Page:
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A recent analysis of seven different implementations of the Border Gateway Protocol (BGP) by Forescout Vedere Labs has uncovered three new vulnerabilities in the software implementation of version 8.4 of FRRouting. The three vulnerabilities in BGP include CVE-2022-40302, CVE-2022-40318, and CVE-2022-43681. 

This blog will discuss these Message Paring vulnerabilities in FRRouting and how to mitigate the impact.  

A Short Note About FRRouting

FRRouting is an open-source internet routing protocol suite for Unix and Linux platforms. It offers a comprehensive set of protocols, including RIP, PIM, Babel, RIPv1, RIPv2, Is-Is, OSPFv2, OSPFv3, OpenFabric, PBR, RIPng, and VRRP. It also provides alpha support for NHRP and EIGRP. 

FRR was initially introduced by the Quagga developers working under the Quagga project. They joined forces to build a routing protocol stack that could improve Quagga’s well-established foundation. 

It seamlessly integrates with native Unix/Linux IP networking stacks, which makes it a versatile routing stack that can be used for various purposes like internet peering, LAN switching and routing, advertising network services, connecting hosts, virtual machines, containers to the networks, and internet access routers. 

What is BGP (Border Gateway Protocol)?

Border Gateway Protocol (BGP) is a gateway protocol used by networks to communicate and exchange routing information between autonomous systems (AS). This helps data packets determine the best path to take through BGP peering.  

BGP supports the next-hop paradigm, transmitting packets to the most optimal choice among all potential routers to optimize network performance. It also supports CIDR, allowing for the efficient allocation of IP addresses and converses network bandwidth, enabling organizations to make the most out of their networks. 

BGP can be configured to implement policies that determine which routes are best for different situations. It runs over TCP, making it compatible with the rest of the internet, and it can also interface with SSL, VPNs, and TLS for secure communication.

BGP has various functions, including:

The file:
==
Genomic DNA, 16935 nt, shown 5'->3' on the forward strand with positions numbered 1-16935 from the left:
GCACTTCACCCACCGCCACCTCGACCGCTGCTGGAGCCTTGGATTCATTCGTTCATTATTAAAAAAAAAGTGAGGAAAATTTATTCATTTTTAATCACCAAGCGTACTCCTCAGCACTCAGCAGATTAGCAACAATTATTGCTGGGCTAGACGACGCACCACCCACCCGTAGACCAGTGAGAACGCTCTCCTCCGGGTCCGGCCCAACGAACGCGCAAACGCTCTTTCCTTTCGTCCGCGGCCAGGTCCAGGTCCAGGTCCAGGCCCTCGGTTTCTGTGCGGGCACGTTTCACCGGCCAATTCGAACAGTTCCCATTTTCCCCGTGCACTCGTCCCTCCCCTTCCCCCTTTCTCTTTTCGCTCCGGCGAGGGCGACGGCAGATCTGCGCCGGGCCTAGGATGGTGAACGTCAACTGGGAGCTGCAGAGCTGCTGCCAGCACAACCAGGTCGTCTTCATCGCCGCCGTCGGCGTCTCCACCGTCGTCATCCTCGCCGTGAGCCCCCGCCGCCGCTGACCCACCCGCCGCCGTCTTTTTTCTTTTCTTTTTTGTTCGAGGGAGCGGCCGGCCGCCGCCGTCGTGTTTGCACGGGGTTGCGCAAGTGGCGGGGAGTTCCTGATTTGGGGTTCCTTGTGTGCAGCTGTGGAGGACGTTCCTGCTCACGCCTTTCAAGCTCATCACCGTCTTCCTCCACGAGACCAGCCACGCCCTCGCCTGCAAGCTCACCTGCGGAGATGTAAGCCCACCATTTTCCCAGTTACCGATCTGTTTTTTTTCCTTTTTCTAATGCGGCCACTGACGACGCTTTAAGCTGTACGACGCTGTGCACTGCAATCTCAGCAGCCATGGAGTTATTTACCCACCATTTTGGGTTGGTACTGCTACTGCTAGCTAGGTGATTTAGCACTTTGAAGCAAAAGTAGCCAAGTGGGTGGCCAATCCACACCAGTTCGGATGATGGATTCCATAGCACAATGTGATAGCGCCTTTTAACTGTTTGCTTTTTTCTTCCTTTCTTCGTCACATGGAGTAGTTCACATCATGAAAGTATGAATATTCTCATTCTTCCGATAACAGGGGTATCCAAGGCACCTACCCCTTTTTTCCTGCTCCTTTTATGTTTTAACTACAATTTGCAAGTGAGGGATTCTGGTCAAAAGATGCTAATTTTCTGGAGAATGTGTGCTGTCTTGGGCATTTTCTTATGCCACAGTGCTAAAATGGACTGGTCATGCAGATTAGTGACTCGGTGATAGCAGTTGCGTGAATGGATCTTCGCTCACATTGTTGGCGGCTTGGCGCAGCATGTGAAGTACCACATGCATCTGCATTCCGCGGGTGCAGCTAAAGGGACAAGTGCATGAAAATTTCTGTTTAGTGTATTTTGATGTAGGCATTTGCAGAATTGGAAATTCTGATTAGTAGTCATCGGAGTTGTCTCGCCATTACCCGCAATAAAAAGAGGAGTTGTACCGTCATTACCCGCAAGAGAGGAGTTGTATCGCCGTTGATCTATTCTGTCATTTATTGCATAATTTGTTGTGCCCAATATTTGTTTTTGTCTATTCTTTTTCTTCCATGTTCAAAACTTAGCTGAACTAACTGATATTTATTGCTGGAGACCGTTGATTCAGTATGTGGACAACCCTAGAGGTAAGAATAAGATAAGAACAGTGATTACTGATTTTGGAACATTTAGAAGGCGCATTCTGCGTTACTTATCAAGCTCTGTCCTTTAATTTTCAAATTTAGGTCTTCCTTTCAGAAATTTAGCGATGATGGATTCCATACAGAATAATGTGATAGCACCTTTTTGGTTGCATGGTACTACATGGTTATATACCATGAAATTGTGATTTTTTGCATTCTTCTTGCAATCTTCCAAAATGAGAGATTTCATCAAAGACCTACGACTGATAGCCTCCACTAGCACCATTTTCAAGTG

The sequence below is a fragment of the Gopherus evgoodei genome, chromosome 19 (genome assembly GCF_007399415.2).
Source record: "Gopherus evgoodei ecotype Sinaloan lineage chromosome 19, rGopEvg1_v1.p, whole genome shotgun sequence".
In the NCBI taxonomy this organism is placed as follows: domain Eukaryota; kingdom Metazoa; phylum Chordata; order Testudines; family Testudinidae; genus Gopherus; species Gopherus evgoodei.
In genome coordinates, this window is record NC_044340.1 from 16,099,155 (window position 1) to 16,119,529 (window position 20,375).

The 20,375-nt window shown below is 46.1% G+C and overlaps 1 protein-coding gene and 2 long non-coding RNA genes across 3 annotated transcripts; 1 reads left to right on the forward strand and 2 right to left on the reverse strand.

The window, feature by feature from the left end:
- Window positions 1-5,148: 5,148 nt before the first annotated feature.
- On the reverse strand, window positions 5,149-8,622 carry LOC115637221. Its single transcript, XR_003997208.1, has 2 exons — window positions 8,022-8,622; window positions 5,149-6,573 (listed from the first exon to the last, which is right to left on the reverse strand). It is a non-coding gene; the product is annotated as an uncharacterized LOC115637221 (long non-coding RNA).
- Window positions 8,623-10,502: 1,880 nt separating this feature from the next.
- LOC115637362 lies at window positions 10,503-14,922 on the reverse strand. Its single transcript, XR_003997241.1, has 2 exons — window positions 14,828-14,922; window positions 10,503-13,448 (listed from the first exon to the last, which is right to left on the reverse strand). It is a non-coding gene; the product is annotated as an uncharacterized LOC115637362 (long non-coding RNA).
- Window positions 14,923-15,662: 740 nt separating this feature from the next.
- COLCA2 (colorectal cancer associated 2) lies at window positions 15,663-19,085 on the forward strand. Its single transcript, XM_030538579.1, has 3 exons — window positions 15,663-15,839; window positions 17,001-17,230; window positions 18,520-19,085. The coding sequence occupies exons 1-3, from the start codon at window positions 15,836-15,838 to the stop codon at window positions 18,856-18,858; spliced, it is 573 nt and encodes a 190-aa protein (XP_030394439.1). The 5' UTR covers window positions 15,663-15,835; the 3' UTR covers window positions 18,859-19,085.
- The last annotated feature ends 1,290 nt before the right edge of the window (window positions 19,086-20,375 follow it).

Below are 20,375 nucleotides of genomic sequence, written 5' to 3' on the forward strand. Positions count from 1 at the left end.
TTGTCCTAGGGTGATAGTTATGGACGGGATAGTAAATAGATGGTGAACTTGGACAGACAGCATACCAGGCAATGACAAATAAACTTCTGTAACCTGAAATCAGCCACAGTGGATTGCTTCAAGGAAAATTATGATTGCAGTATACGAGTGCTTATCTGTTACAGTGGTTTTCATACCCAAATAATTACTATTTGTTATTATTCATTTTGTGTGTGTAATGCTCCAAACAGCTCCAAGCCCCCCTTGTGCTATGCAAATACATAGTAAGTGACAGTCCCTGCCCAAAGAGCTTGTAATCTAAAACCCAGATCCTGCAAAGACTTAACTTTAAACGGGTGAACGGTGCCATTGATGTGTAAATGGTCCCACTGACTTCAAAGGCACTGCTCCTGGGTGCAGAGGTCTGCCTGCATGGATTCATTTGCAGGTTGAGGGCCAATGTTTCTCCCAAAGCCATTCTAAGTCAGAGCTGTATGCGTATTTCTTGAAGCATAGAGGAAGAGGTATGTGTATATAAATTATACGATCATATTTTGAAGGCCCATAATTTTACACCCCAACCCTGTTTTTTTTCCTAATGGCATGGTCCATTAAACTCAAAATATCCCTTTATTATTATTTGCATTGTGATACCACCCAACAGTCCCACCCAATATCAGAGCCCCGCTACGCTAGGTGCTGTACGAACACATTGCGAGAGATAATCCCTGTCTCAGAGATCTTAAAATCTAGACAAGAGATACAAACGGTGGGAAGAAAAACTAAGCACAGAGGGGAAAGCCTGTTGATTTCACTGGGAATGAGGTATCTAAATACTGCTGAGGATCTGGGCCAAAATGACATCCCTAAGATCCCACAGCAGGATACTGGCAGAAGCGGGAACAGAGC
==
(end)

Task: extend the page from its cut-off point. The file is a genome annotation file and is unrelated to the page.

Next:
1. Initial peer acquisition and authentication
  2. Sending of reachability information
  3. Verification of peer and network connection functionality
  4. Information management functions of BGP route such as route storage, update, selection, and advertisement.

Summary of Three BGP Message Parsing Vulnerabilities in FRRouting Protocol Suite

Exploiting three new Message Paring vulnerabilities in FRRouting causes a denial-of-service (DoS) attack resulting in the BGP service crash and loss of network connectivity. Below are the three new vulnerabilities in BGP


  • Attack complexity: Low
  • CVSS Score: 6.5

CVE-2022-40302 is an out-of-bounds read vulnerability in the BGP OPEN Message Processing system. A remote attacker can exploit this vulnerability by sending a specially crafted BGP OPEN message, triggering an out-of-bounds read that could potentially crash the BGP service. 


  • Attack complexity: Low 
  • CVSS Score: 6.5

CVE-2022-40318 is a security vulnerability arising from an out-of-bounds read error while handling an incorrectly formed BGP OPEN message. This vulnerability is distinct from CVE-2022-40302, which involves a similar problem with an incorrectly formed BGP OPEN message. 



  • Attack complexity: Low 
  • CVSS Score: 6.5

CVE-2022-43681 is another vulnerability that affects Border Gateway Protocol (BGP) and is caused by an out-of-bounds read error similar to CVE-2022-40302 and CVE-2022-40318. The vulnerability can be triggered by processing an incorrect BGP OPEN message that ends with an octet or word, depending on the type of OPEN message.